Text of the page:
**Entanglement :**

The power of quantum computing depends on entanglement. It is possible to make qubit pairs entangled. As a result, the two qubits are said to be in a single state. In such a condition, altering one qubit has a direct and predictable impact on the other.

Quantum algorithms are created to benefit from this connection in order to address challenging issues. Adding qubits results in an exponential increase in computing power and capability, whereas doubling the number of bits in a traditional computer twice its processing power.

**Decoherence : **When the quantum behaviour of qubits decays, decoherence takes place. Vibrations or variations in temperature can abruptly disrupt the quantum state. Qubits may lose their superposition as a result, which could lead to computation mistakes. Qubits must be safeguarded against this interference using things like vacuum chambers, supercooled refrigerators, and insulation.

**Why Quantum Computing Is Important?**

Some of our current systems might be destroyed by quantum computers. From email to online retail transactions, the RSA cryptosystem offers the security framework for a variety of privacy and communication protocols. In order to maintain current standards, it is assumed that no one has the processing power to evaluate every method for decrypting data once it has been encrypted. However, a mature quantum computer could test every method in a couple of hours.

It is important to note that quantum computers have not yet reached this stage of development and won’t for some time, but if and when a sizable, reliable device is created, its unmatched capacity for factoring enormous numbers would essentially destroy the RSA cryptosystem. Fortunately, the technology is still in the future, and researchers are working on it.

**Why Quantum Computing Is Important?**

Some of our current systems might be destroyed by quantum computers. From email to online retail transactions, the RSA cryptosystem offers the security framework for a variety of privacy and communication protocols. In order to maintain current standards, it is assumed that no one has the processing power to evaluate every method for decrypting data once it has been encrypted. However, a mature quantum computer could test every method in a couple of hours.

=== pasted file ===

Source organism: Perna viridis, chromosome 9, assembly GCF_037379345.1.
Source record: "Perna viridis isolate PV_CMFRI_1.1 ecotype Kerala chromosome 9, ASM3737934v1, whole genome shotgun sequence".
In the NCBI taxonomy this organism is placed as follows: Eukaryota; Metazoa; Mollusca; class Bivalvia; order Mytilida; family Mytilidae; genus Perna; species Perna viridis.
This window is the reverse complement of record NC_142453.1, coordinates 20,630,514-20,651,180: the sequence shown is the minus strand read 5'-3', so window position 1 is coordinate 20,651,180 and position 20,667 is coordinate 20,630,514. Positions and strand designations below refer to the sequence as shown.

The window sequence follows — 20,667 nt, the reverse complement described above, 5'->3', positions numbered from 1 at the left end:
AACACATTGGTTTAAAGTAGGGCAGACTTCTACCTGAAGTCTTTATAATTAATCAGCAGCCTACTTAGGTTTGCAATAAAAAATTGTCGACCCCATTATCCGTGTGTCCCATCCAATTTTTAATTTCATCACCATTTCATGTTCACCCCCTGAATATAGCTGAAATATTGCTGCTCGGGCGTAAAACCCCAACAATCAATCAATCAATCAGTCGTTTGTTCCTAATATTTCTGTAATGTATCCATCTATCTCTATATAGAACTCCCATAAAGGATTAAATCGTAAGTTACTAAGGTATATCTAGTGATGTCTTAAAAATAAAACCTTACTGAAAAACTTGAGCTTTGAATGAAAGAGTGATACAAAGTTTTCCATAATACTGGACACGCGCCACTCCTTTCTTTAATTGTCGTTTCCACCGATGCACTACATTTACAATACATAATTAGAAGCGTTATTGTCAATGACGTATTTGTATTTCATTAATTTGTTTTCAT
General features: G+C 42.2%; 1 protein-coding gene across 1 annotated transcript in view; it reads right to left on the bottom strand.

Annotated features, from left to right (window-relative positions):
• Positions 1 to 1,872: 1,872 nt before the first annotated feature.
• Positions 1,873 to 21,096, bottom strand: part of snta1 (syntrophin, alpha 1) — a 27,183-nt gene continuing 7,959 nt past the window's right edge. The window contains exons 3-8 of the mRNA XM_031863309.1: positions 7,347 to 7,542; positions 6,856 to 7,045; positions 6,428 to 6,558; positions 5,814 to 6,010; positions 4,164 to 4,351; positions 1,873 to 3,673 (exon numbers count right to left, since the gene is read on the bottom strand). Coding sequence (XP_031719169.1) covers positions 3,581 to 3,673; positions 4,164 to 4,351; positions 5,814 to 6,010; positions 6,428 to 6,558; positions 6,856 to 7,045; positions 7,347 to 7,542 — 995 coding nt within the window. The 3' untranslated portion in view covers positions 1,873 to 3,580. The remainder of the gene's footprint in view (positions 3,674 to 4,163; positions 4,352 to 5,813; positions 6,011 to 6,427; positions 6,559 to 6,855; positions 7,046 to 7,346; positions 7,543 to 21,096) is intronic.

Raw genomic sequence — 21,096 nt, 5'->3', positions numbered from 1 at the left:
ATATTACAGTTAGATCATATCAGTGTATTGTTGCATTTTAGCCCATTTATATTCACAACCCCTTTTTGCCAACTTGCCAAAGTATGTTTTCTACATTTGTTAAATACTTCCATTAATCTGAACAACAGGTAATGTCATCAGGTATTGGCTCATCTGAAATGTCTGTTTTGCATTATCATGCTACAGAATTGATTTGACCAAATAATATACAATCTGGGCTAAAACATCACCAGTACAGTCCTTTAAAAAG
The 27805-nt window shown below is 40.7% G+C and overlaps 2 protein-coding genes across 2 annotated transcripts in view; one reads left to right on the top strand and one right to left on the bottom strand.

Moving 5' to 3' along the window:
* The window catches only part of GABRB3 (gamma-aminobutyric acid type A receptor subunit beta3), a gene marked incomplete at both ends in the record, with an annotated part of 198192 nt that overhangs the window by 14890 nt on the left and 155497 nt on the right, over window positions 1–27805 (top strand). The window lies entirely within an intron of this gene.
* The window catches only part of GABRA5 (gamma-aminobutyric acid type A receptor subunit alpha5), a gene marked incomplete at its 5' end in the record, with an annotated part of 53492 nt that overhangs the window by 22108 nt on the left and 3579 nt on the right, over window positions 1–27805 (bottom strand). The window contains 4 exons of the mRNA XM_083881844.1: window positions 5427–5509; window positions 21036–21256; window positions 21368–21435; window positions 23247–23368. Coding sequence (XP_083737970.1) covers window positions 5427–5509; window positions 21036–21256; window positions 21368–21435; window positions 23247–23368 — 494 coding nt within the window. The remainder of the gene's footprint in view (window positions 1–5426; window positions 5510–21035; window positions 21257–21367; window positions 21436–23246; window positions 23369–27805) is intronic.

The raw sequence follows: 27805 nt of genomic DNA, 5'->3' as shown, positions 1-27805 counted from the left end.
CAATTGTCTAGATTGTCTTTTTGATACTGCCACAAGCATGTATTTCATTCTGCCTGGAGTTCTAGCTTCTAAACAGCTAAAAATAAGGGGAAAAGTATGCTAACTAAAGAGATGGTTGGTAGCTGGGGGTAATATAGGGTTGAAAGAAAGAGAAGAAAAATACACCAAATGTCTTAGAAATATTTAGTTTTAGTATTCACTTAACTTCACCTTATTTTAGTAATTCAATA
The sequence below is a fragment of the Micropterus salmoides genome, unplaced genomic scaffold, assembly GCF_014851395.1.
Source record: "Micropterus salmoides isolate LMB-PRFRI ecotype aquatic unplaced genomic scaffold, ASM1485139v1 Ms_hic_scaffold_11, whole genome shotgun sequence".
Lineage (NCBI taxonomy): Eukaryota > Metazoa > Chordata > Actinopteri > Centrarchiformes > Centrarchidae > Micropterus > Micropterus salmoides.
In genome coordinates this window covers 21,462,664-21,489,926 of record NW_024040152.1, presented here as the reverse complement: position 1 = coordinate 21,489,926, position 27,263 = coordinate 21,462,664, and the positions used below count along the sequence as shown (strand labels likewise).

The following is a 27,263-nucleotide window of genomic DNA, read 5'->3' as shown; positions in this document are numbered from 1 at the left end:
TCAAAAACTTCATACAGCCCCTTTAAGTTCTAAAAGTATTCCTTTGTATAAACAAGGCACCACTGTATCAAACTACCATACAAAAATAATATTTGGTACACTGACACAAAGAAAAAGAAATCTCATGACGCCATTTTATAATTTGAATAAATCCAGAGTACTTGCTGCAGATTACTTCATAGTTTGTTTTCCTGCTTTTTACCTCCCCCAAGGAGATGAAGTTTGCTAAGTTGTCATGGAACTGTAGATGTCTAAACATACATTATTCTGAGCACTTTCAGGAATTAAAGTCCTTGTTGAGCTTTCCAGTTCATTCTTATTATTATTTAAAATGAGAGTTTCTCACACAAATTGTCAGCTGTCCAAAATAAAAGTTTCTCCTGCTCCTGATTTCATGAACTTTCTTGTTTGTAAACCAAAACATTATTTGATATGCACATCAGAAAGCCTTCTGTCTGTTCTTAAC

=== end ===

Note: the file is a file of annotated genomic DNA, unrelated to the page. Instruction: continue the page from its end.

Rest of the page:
It is important to note that quantum computers have not yet reached this stage of development and won’t for some time, but if and when a sizable, reliable device is created, its unmatched capacity for factoring enormous numbers would essentially destroy the RSA cryptosystem. Fortunately, the technology is still in the future, and researchers are working on it.

**The Future of Quantum Computing **

Even though quantum computing is still in its picky, disagreeable stage, business interests have jumped in.

At the 2020 Consumer Electronics Show, IBM declared that its ‘Q Network’ had grown to include more than 100 businesses and organisations. Now, partners include Mercedes-Benz owner Daimler AG, Anthem Health, and Delta Air Lines.

Some of those collaborations are dependent on quantum computing’s potential for molecular simulation. For example, Daimler is expecting that technology will eventually lead to a better technique to make batteries for electric vehicles.

However far off it may still be, agreements between quantum computing startups and top pharmaceutical firms like those formed by ProteinQure and AstraZeneca and 1QBit indicate to the potential of quantum molecular modelling for drug discovery.

To calculate “the molecular characteristics of a novel molecule,” researchers would require millions of qubits, stated theoretical physicist Sabine Hossenfelder in the Guardian. But at least the conceptual foundation is there. Donohue added, “Since a quantum computer already understands quantum mechanics, I can basically write in how another quantum system would behave and utilize that to repeat the other one.

However, there are difficulties with quantum computing that go beyond hardware. Greg Kuperberg, a mathematician at the University of California in Davis, is eager to emphasize that the “magic” of quantum computing lies in algorithmic advancements, “not speed.”